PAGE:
There are many different classification systems available for looking at the purposeful uses of communication. Models are primarily of interest to researchers and professionals within the field of speech language pathology. This article, however, is a hybrid listing of aspects of communication that are especially important to assess and track with children/students with an autism spectrum disorder (ASD). The article is designed to give a basic orientation to people outside of the speech pathology profession because these are the people who will spend more time with the child than the speech pathologist. Awareness of what to observe can contribute volumes to the development and implementation of a program for a child with ASD. No one person has to feel that he or she must master all the information and become an expert observer or data taker. Everyone is part of a team and the objective is to have a variety of observations that will help develop a more comprehensive picture of a child’s skills.
Before looking at types or purposes of messages from the child, it will be important to observe and understand about how intentional the child’s daily communication is. By intentional is meant:
- Does the child EVER deliberately signal a message to others? It is easier to answer this question if the child engages in very direct, observable behavior. For example, does he look toward people, even briefly, before signing, pointing, gesturing or saying something? He could also take someone to the location of the item that he wants. If he seems vaguely aware of the other person who needs the message, however, he may still be intentional. Even if he is not looking directly at the person, he may have used peripheral vision to check if someone is around. More observations might be needed in case of the latter.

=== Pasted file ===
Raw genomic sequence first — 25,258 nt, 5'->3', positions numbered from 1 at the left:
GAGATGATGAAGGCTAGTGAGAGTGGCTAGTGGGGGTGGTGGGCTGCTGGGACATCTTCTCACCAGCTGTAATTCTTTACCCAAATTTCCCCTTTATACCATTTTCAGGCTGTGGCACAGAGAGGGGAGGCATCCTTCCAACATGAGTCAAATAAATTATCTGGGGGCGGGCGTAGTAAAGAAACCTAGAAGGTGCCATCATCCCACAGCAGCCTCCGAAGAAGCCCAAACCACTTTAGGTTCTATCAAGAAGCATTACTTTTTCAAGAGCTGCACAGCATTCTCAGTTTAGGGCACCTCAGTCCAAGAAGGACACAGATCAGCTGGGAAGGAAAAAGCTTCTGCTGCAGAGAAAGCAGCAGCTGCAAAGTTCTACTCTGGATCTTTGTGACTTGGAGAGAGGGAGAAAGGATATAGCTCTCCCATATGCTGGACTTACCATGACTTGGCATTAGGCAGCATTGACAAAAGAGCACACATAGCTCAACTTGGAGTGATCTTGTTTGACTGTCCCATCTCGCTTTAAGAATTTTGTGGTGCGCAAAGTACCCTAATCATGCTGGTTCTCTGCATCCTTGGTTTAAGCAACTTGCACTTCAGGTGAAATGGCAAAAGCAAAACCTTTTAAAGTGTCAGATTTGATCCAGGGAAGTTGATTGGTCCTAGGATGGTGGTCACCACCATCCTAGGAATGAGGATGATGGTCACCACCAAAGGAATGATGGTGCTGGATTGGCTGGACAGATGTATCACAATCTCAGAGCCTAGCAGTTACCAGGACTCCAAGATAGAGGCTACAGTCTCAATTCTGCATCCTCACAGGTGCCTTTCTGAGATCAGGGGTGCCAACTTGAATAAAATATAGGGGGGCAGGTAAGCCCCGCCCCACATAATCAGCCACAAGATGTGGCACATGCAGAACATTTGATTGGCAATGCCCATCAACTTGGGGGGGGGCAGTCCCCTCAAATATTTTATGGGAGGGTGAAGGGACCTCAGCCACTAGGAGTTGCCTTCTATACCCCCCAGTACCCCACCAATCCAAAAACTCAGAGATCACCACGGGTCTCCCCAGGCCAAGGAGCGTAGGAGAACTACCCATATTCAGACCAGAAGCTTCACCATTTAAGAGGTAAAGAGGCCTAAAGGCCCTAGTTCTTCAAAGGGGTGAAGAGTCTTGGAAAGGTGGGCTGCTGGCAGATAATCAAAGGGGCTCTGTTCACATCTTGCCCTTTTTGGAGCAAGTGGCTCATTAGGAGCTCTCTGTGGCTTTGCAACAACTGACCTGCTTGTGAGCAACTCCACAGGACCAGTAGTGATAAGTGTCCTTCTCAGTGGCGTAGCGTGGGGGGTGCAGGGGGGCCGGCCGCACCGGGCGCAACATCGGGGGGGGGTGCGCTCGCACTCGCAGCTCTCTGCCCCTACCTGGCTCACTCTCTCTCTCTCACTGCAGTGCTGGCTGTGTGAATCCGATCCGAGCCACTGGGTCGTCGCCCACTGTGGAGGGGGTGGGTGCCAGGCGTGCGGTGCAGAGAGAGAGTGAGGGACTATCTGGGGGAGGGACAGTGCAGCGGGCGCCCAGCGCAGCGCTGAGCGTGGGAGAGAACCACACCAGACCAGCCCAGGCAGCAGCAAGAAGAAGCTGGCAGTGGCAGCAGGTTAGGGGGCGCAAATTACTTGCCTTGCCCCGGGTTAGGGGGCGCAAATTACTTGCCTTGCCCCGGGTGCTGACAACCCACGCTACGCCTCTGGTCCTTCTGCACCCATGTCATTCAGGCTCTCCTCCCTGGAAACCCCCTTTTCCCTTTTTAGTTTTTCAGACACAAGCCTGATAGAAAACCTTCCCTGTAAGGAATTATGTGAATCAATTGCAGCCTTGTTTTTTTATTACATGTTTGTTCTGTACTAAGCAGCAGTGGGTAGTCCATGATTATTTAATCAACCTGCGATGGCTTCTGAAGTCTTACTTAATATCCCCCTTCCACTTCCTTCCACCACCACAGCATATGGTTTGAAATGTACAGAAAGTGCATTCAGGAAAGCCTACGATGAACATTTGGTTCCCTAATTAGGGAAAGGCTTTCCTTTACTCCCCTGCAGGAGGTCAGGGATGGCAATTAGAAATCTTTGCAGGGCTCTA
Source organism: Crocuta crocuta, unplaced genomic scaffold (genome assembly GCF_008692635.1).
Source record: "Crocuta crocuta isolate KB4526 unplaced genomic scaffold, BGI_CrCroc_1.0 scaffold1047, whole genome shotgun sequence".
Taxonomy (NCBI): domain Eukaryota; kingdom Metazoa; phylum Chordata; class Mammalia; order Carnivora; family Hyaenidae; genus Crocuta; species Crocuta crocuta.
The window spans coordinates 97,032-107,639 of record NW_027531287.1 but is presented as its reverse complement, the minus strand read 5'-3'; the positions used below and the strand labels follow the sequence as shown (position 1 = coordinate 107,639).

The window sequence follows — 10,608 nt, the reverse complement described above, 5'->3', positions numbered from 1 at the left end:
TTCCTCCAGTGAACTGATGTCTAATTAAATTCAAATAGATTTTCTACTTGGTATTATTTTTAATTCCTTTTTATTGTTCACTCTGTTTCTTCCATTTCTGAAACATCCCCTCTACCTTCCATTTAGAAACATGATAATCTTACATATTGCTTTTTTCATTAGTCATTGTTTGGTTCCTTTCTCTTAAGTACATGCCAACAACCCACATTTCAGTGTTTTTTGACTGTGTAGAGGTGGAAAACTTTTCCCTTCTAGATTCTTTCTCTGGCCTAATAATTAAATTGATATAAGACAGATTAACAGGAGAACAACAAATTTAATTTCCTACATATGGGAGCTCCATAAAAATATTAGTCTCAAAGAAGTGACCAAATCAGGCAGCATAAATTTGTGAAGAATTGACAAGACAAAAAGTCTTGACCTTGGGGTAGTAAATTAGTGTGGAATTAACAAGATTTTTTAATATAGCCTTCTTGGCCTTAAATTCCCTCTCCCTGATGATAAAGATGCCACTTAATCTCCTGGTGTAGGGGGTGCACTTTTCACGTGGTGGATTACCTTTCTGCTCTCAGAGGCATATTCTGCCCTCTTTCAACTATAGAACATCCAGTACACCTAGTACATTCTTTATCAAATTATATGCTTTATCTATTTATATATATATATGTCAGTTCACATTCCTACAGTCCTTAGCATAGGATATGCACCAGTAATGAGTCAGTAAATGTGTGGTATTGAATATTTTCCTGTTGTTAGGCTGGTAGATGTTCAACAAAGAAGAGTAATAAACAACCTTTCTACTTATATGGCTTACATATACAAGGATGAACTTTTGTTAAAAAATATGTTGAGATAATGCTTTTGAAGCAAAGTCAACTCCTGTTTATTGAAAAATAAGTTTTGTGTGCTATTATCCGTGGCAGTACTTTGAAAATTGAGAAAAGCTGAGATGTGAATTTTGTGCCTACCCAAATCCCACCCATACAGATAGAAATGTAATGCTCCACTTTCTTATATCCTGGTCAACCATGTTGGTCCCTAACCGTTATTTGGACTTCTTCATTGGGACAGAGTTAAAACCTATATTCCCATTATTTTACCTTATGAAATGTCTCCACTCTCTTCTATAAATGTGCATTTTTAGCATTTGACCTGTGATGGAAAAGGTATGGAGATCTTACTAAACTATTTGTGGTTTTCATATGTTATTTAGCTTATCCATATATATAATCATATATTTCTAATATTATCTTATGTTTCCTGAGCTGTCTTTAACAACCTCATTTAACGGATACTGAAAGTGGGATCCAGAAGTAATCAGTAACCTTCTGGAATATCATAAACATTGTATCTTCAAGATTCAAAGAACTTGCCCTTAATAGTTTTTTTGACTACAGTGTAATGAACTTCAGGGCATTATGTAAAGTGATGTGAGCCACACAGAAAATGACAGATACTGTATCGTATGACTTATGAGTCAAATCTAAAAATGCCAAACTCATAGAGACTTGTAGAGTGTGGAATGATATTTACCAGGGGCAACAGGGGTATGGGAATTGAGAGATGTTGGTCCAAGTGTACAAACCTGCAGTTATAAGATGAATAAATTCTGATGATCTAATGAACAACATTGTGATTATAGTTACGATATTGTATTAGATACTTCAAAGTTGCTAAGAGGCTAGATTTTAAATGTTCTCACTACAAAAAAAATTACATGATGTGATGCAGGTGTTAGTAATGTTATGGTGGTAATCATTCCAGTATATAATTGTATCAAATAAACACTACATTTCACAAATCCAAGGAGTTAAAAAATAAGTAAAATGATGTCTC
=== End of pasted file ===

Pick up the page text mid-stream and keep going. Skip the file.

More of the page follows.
- Do the adults and other children in the child’s life predominately need to observe what he is doing and make a guess at what he may or may not want? This means the communication partner does all the work and has to learn to “read” the situation. This is not intentional communication since it is not deliberately signaled to someone.
- What percentage of the child’s messages each day are intentional?
- Is there any pattern to the types of messages that are intentional vs. non-intentional?
- Is the child more or less intentional with specific people, in specific locations, within specific activities, or at specific times of the day?
Examples of Intentional (I) vs. Non-intentional (N) Communication:
- (I) Jake sees that the teacher has a new toy on the table. He goes to the table, looks briefly at her, she says “try it” and he grabs it.